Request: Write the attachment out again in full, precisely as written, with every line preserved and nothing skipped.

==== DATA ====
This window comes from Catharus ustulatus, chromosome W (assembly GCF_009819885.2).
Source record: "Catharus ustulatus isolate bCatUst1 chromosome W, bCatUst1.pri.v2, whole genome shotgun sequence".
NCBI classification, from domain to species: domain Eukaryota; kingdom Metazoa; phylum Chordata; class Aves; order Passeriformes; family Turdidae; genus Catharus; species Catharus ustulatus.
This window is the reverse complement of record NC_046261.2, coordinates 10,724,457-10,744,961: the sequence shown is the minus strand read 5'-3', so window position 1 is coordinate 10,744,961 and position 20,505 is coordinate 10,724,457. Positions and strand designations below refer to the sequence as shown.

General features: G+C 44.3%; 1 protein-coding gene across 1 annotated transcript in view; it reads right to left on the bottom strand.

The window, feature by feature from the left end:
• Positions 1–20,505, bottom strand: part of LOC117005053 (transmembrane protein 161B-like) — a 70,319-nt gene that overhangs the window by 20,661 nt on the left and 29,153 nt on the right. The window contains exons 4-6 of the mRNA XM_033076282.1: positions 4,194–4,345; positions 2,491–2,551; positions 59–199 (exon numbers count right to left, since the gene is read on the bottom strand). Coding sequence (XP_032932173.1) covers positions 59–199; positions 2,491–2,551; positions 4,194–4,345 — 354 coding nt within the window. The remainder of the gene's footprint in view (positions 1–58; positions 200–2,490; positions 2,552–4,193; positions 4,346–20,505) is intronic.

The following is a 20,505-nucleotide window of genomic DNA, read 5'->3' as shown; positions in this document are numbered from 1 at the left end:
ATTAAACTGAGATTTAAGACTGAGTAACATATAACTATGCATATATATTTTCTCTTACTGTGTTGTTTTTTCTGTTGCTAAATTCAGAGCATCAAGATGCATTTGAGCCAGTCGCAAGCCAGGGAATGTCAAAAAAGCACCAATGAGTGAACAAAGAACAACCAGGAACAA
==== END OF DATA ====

This window comes from Catharus ustulatus, chromosome W (assembly GCF_009819885.2).
Source record: "Catharus ustulatus isolate bCatUst1 chromosome W, bCatUst1.pri.v2, whole genome shotgun sequence".
NCBI classification, from domain to species: domain Eukaryota; kingdom Metazoa; phylum Chordata; class Aves; order Passeriformes; family Turdidae; genus Catharus; species Catharus ustulatus.
This window is the reverse complement of record NC_046261.2, coordinates 10,724,457-10,744,961: the sequence shown is the minus strand read 5'-3', so window position 1 is coordinate 10,744,961 and position 20,505 is coordinate 10,724,457. Positions and strand designations below refer to the sequence as shown.

General features: G+C 44.3%; 1 protein-coding gene across 1 annotated transcript in view; it reads right to left on the bottom strand.

The window, feature by feature from the left end:
• Positions 1–20,505, bottom strand: part of LOC117005053 (transmembrane protein 161B-like) — a 70,319-nt gene that overhangs the window by 20,661 nt on the left and 29,153 nt on the right. The window contains exons 4-6 of the mRNA XM_033076282.1: positions 4,194–4,345; positions 2,491–2,551; positions 59–199 (exon numbers count right to left, since the gene is read on the bottom strand). Coding sequence (XP_032932173.1) covers positions 59–199; positions 2,491–2,551; positions 4,194–4,345 — 354 coding nt within the window. The remainder of the gene's footprint in view (positions 1–58; positions 200–2,490; positions 2,552–4,193; positions 4,346–20,505) is intronic.

The following is a 20,505-nucleotide window of genomic DNA, read 5'->3' as shown; positions in this document are numbered from 1 at the left end:
ATTAAACTGAGATTTAAGACTGAGTAACATATAACTATGCATATATATTTTCTCTTACTGTGTTGTTTTTTCTGTTGCTAAATTCAGAGCATCAAGATGCATTTGAGCCAGTCGCAAGCCAGGGAATGTCAAAAAAGCACCAATGAGTGAACAAAGAACAACCAGGAACAA